It's that traditional problem of extremely low productivity, a problem exacerbated when we consider that other nations are streaking ahead. It has scarred the recovery and it haunts industry. It's the problem that's aggravated the cost-of-living crisis which has seen people struggling even as the economy grows. If we don't address it, escaping that crisis will be made even harder.
Producing more with less, as every business owner knows, is the key to doing well and the fastest way to give your workers a pay rise. For much of the last century, very low productivity was a national curse often caused by 'debilitating industrial relations and self-indulgent management' according to economic historian Nick Crafts.
But look at the figures today. Since the election, output for every hour worked has not gone up - it's gone down, whilst output per worker has followed the same trajectory. We're actually less productive than we were in 2010. This appalling record is far worse than the last years of the 1970s, long deemed the moment when 'British disease' reached its peak. Yet, in this period output per worker and output per hour worked actually rose by over 5%.
Worse, we're now falling rapidly behind our competitors. The gap in productivity per hour between the UK economy and G7 average is now 21% - the widest gap there has been since 1992.
This is fatal for any escape from the cost-of-living crisis. Tackling this means taking action to increase productivity and ensuring that the proceeds from growth are more fairly shared, building an economy based on fewer low-skill, low-wage jobs and more high-skill, high-wage jobs.
As someone who started work behind a fry station in McDonalds, I know that any job is better than no job. But I also know that a good job is better than a bad one and right now we're simply not producing enough of the former. Today, the average full-time worker has to work an extra one hour and 52 minutes a week in 2013 to earn what they earned in real terms in 2010.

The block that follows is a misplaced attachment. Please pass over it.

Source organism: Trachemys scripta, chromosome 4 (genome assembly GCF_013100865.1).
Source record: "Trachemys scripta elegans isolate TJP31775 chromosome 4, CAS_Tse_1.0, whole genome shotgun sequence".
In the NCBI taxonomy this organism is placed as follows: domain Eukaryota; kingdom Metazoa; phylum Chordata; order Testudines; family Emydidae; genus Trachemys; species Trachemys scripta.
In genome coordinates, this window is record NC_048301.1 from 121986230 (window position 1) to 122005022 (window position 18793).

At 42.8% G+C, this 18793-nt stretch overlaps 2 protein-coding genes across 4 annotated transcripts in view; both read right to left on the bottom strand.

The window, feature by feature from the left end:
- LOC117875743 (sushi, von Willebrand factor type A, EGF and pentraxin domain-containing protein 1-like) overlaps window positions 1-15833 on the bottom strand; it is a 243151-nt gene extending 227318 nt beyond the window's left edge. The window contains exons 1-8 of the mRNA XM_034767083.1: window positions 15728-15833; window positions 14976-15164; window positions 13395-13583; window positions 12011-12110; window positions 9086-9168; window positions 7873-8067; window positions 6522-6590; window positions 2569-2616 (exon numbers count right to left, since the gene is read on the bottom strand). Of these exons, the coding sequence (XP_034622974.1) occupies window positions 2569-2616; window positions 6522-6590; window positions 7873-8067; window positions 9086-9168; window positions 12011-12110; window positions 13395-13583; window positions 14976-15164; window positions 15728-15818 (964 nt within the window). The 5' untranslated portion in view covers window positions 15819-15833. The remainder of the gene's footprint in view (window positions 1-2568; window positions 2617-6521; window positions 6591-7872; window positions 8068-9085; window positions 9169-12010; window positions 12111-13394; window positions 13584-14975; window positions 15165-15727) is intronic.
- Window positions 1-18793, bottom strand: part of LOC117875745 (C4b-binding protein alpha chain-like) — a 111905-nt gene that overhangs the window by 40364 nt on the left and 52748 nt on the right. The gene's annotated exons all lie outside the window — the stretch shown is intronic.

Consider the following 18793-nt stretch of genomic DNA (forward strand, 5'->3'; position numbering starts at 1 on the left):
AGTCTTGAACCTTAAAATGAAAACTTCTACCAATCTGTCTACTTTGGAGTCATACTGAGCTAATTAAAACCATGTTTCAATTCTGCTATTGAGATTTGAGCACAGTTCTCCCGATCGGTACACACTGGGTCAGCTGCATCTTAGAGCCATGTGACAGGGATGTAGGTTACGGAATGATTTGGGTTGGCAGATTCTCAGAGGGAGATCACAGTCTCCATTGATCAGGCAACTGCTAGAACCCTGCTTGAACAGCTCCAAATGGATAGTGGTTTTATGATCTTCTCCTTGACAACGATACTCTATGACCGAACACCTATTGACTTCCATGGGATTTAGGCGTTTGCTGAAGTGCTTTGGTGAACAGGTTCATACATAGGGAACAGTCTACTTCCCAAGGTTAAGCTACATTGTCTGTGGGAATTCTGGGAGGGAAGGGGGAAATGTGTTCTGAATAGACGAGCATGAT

Look at our knowledge economy and it becomes clear what is going wrong. Economists and scientists know that science and research is the key to growing productivity. As the breakthrough report from Research Councils UK put it: "The greatest long-term productivity advances come through breakthroughs in basic knowledge". In the US, they estimate that 85 per cent of growth in wealth per capita is driven by innovation.
The knowledge economy is the powerhouse of productivity growth and better jobs with better wages. Yet, with the honourable exception of automotive and aerospace, which Labour did so much to save during the global crash, the story isn't good.
Getting innovation policy right is not actually rocket science. You need great people, great institutions and investment. Yet, look at what is happening in the UK. In 2012, the last year data is available, UK investment in R&D by government and business together fell by nearly £1billion - £923million - the largest annual fall since consistent records began in the mid-1980s.